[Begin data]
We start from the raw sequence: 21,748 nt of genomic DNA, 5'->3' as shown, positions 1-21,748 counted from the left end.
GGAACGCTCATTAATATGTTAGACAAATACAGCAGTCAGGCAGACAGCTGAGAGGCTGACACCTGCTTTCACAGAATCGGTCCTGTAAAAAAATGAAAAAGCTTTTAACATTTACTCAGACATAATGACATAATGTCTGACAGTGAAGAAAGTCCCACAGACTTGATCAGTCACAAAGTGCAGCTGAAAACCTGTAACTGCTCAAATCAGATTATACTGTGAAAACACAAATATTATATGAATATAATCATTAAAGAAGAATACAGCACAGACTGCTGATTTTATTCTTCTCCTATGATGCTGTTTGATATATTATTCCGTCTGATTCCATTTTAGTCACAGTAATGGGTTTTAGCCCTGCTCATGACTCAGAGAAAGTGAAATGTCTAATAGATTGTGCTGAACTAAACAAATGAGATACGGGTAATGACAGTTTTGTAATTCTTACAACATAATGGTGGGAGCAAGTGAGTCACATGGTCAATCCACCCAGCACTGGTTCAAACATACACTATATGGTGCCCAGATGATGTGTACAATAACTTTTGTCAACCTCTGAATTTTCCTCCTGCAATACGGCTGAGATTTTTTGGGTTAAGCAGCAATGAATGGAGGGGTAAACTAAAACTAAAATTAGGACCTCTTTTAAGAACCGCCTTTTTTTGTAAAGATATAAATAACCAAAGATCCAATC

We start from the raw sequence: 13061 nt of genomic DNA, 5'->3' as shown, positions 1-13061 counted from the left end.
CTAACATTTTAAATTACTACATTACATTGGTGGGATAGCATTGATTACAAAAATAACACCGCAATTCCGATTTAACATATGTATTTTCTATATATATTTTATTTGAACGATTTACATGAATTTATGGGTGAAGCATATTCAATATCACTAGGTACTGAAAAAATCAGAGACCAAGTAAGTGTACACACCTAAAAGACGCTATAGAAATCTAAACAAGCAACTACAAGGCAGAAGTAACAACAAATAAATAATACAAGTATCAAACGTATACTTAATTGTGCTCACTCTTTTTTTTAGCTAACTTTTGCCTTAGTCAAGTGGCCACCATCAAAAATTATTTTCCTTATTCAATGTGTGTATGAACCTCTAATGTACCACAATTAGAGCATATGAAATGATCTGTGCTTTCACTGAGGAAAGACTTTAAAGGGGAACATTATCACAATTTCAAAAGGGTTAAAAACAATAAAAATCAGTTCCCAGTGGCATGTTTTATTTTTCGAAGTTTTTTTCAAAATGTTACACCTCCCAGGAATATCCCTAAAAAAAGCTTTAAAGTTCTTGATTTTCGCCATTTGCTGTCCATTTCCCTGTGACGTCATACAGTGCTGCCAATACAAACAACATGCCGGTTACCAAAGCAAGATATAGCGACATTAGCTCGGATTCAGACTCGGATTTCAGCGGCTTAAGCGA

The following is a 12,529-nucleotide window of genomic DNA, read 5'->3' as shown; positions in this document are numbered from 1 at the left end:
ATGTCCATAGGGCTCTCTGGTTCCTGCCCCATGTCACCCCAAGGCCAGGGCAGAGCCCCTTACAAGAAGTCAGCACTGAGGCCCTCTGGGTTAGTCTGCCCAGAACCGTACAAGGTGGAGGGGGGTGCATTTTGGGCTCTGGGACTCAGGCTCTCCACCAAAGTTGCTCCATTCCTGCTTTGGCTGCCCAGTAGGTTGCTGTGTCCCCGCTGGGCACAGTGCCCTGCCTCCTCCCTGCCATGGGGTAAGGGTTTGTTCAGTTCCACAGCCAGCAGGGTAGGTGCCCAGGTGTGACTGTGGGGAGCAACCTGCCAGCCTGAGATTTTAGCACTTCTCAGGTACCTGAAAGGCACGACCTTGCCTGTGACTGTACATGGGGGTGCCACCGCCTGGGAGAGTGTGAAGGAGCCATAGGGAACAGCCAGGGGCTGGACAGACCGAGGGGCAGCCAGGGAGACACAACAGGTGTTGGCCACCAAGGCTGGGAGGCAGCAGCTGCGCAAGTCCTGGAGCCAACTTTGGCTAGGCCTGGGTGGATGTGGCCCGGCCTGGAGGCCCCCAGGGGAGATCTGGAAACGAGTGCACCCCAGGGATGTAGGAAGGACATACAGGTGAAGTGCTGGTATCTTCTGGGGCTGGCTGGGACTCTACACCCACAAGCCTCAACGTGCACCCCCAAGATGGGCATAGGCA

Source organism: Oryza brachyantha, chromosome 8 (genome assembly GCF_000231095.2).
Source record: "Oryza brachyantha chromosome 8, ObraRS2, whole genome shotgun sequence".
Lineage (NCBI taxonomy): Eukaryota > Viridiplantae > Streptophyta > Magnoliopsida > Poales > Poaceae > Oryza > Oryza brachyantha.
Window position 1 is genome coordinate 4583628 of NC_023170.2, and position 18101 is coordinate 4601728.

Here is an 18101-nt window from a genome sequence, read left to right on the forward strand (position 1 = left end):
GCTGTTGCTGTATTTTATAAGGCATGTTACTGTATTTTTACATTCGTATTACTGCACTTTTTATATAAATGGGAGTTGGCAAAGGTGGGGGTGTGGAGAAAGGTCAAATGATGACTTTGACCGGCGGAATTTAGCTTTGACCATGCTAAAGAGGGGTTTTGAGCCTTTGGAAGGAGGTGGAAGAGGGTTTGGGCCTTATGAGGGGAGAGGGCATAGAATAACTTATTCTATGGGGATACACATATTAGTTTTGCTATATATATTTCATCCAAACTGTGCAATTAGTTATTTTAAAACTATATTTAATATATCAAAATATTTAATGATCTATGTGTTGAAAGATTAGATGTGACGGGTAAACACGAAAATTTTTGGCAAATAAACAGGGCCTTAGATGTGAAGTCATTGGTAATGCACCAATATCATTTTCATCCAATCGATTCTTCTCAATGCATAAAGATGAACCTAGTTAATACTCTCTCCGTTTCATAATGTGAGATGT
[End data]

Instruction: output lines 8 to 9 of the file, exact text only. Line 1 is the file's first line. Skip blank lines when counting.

Source record: "Oryza brachyantha chromosome 8, ObraRS2, whole genome shotgun sequence".
Lineage (NCBI taxonomy): Eukaryota > Viridiplantae > Streptophyta > Magnoliopsida > Poales > Poaceae > Oryza > Oryza brachyantha.